Statements & Press Releases

Anticorruption Coalition Files Legal Brief Ahead of Court Ruling on Landmark Law

Brief from Transparency International U.S., the Foundation for Defense of Democracies, and Nate Sibley of the Hudson Institute counters federal judge’s conclusions regarding U.S. national security

A statement from Transparency International U.S.
April 22, 2024


Washington, D.C.—Transparency International U.S. (TI US), the Foundation for Defense of Democracies (FDD), and Nate Sibley, Director of the Kleptocracy Initiative and Fellow at the Hudson Institute filed an amicus curiae (or “friend of the court”) brief in support of the U.S. Government in a case currently before the U.S. Court of Appeals for the Eleventh Circuit that questions the constitutionality of the Corporate Transparency Act (“CTA”), a law that will require certain U.S. businesses to confidentially name their true owners.

“The CTA is widely recognized as the most important update to our anti-money laundering laws in twenty years,” said Scott Greytak, Director of Advocacy for Transparency International U.S. and counsel for the brief. “The outcome will directly impact the ability of the United States Government to fight terrorist organizations like Hamas and Hezbollah, effectively sanction corrupt regimes like Vladimir Putin’s Russia, and stop the flow of deadly fentanyl into the United States.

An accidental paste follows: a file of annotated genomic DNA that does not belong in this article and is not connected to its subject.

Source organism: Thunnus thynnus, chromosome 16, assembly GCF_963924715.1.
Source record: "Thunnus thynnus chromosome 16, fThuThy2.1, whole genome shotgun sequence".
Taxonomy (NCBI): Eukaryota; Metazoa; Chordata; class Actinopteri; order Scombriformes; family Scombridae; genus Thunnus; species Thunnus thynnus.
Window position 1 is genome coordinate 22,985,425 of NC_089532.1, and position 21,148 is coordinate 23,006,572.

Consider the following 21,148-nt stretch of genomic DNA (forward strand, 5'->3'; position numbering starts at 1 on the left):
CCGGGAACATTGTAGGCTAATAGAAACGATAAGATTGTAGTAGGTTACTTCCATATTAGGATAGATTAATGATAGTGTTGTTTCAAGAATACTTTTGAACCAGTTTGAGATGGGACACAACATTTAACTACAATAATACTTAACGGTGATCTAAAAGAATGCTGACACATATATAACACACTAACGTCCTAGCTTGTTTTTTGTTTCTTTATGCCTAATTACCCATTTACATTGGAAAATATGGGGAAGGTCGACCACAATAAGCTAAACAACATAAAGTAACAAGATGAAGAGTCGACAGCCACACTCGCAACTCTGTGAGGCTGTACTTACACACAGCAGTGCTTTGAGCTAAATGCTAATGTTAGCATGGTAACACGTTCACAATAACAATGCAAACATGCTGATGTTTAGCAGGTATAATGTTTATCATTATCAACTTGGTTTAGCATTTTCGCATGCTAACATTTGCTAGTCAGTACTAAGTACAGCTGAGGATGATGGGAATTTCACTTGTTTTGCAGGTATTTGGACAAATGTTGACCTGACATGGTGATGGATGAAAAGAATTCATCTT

“The stakes could not be higher for so many U.S. national security and foreign policy interests,” added Greytak, “and this brief makes those connections crystal clear.”

The CTA, which was passed in 2021 with strong bipartisan support as part of Congress’s annual defense spending bill, requires many U.S. companies to report basic identifying information about the people who own or control the company (aka, the company’s “beneficial owners”) to the U.S. Department of the Treasury’s Financial Crimes Enforcement Network (“FinCEN”). Prior to the adoption and implementation of the CTA, criminals around the world, including terrorists, sanctions evaders, corrupt foreign officials, drug traffickers, and foreign nations hostile to the United States were able to use anonymous companies to move, hide, and grow their dirty money in the United States.

“Just as the events of 9/11 compelled us to rethink our national security strategy, so should the rise of malign authoritarian regimes, the fentanyl crisis fueled by drug cartels, and other illicit actors that continue to operate with impunity through our opaque corporate and legal structures,” said Elaine Dezenski, Senior Director and Head of the Center on Economic and Financial Power at the Foundation for Defense of Democracies. “Bad actors have co-opted and misused corporate mechanisms to launder ill-gotten gains and imperil our democratic system. We will not address these threats to the homeland without closing the loopholes that allow malign criminals and kleptocrats to act with impunity behind the secrecy of anonymous shell companies.”